Research conducted by Staab and colleagues, published recently in Ecology, highlights an ingenious yet natural way to enhance tropical reforestation and carbon capture. By promoting tree species with Extrafloral Nectaries (EFNs), small secretory structures on plant surfaces that secrete nectar, they found it possible to increase the diversity and productivity of forest ecosystems.
Extrafloral nectaries, attracting ants to the plants, set up what’s known as a defence mutualism where ants protect the plants from herbivores in return for the sugary treat. The surprising finding from Staab’s team is that this protective effect spills over to neighbouring trees without extrafloral nectaries. This indirect defence results in these trees having fewer caterpillars, one of their primary pests, leading to improved growth. Thus, a high presence of extrafloral nectary-bearing trees can boost overall forest productivity.
This mechanism, known as facilitation, is a well-studied principle in ecology. It functions through “mutualist-mediated facilitation,” directly linking plant diversity and ecosystem productivity. This research is critical because it provides a cost-effective and environmentally friendly strategy to support reforestation projects, improve agricultural productivity, and enhance carbon capture efforts, thereby combating climate change.
Moreover, the researchers found evidence that trees neighbouring extrafloral nectary-bearing trees adjusted their composition of defence traits, reducing resources allocated to defences and increasing growth. This is a striking example of how biodiversity and interspecies interactions can lead to unexpected yet beneficial outcomes, suggesting that maintaining biodiversity is not just about conservation but also about harnessing these valuable ecological services.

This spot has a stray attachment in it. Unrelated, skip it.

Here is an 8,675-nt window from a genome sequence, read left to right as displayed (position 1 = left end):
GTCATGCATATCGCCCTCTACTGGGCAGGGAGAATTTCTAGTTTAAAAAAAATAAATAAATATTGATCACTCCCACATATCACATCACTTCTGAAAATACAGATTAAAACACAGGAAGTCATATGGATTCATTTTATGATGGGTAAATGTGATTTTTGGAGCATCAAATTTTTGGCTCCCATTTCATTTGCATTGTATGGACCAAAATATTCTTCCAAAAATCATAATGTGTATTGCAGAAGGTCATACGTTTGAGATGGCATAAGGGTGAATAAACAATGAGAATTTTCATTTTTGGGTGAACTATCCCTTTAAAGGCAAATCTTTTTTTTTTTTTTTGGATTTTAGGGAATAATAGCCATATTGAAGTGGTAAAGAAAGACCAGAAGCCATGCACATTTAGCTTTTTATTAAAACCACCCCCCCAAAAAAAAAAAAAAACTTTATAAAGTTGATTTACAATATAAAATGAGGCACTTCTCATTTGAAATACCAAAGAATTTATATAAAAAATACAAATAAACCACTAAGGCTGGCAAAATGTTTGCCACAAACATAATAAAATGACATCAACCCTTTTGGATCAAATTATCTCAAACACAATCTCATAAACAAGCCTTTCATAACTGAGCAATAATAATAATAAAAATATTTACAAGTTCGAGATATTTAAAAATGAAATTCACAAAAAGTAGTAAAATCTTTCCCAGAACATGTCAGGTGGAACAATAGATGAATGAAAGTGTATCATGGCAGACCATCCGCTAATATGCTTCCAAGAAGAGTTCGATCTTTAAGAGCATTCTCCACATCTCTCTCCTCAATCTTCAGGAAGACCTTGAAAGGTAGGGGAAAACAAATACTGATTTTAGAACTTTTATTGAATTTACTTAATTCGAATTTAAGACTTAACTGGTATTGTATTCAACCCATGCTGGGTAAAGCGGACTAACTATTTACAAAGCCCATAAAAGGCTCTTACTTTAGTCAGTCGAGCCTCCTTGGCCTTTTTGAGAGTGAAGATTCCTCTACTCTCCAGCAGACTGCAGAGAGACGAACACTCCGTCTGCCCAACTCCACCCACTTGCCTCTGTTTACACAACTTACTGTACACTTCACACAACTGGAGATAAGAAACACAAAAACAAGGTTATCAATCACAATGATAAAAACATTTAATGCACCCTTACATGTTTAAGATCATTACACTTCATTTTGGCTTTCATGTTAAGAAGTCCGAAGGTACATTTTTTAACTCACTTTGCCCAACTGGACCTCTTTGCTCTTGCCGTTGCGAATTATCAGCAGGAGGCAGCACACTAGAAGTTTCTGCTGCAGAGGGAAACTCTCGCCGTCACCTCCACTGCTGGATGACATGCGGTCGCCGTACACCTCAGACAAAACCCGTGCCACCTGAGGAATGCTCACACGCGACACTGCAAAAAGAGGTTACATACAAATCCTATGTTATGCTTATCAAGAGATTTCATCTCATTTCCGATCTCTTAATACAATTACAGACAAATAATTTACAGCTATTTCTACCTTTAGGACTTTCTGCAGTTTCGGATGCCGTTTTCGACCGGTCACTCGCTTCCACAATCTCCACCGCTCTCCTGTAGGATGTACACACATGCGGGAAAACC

This innovative approach can have substantial implications for reforestation and agricultural practices. Traditionally, nectar-providing plants have been planted next to crops to attract natural pest enemies, enhancing crop yields. These findings suggest that interspersing extrafloral nectary-bearing trees in forests or crop fields could similarly increase productivity. Staab and colleagues conclude:
Facilitation between plant species can be driven by mutualistic predatory arthropods that enhance conditions for plants without defense mutualisms. This understudied role of EFN-bearing trees might be important for understanding BEF [Biodiversity-ecosystem functioning] mechanisms in early successional tropical and subtropical forests. In reforestation and forest restoration, adding EFN trees to species pools (sensu Jones et al., 2017) could, at least in the early establishment phase, foster tree growth, carbon capture, and myriad other forest ecosystem functions.Staab et al. 2023
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Staab, M., Pietsch, S., Yan, H., Blüthgen, N., Cheng, A., Li, Y., Zhang, N., Ma, K. and Liu, X. (2023) “Dear neighbor: Trees with extrafloral nectaries facilitate defense and growth of adjacent undefended trees,” Ecology, p. e4057. Available at: https://doi.org/10.1002/ecy.4057.